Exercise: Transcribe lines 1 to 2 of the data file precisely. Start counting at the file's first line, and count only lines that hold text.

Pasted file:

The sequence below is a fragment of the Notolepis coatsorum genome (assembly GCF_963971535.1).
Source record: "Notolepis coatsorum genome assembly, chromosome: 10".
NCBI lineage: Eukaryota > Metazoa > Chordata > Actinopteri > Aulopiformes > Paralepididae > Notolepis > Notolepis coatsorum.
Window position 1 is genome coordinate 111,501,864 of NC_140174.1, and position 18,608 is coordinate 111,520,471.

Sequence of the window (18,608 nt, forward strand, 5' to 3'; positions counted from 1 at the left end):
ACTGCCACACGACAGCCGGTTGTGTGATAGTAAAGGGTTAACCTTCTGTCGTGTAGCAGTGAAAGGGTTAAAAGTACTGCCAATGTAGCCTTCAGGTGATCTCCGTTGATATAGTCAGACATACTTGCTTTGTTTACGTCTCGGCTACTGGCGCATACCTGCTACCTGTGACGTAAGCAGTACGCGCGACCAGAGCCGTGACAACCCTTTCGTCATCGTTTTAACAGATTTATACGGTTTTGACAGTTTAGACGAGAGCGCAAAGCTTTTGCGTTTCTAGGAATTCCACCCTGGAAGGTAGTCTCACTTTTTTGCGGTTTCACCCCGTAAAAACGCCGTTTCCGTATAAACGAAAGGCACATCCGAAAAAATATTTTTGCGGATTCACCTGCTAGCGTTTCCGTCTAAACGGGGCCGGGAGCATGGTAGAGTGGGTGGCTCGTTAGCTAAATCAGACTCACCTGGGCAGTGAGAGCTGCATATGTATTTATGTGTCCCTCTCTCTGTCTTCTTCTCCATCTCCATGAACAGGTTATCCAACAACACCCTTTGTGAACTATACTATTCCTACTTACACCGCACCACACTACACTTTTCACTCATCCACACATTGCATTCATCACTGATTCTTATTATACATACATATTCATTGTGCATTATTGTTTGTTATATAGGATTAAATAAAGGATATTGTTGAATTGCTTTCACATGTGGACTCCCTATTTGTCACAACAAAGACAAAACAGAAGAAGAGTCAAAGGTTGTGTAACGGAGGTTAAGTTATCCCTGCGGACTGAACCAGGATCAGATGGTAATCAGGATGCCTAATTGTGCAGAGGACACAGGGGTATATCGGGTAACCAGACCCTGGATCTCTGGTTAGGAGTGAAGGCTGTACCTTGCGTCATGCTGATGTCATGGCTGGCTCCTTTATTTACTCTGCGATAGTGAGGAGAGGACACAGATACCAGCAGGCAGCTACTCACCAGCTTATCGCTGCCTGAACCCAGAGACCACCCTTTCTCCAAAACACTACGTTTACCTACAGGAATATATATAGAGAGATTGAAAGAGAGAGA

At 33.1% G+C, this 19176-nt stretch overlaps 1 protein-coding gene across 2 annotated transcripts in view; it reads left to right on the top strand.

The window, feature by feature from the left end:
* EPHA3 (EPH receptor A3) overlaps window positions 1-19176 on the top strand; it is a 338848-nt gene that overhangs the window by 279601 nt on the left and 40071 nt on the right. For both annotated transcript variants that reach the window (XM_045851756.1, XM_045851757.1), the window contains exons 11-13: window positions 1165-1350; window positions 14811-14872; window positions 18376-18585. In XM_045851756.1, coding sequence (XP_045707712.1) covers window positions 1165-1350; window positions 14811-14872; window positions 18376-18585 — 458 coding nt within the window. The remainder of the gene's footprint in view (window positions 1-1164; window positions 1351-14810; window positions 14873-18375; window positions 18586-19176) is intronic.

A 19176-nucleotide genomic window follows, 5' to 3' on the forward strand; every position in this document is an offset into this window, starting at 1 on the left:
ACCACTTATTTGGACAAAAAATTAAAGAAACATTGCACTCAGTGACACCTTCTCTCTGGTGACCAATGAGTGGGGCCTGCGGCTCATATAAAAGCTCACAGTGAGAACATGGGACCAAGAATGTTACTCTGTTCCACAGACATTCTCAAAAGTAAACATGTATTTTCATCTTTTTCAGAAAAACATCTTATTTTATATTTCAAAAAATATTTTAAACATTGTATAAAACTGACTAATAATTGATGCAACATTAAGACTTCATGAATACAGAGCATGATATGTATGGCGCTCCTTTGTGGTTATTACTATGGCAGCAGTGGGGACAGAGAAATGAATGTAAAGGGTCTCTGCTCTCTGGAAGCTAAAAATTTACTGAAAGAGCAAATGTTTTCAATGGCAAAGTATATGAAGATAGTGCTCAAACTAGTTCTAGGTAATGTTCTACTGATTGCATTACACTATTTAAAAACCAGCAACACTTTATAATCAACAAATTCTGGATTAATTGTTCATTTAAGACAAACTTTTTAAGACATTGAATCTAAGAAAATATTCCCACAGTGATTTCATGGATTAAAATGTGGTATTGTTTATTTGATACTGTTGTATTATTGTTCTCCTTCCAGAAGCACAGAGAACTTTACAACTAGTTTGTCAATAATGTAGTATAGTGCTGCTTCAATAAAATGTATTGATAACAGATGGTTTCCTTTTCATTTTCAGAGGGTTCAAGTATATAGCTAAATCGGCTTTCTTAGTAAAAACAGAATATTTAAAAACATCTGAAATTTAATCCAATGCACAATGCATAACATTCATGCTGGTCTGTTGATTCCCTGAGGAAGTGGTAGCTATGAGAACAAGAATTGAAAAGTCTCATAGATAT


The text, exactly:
The sequence below is a fragment of the Notolepis coatsorum genome (assembly GCF_963971535.1).
Source record: "Notolepis coatsorum genome assembly, chromosome: 10".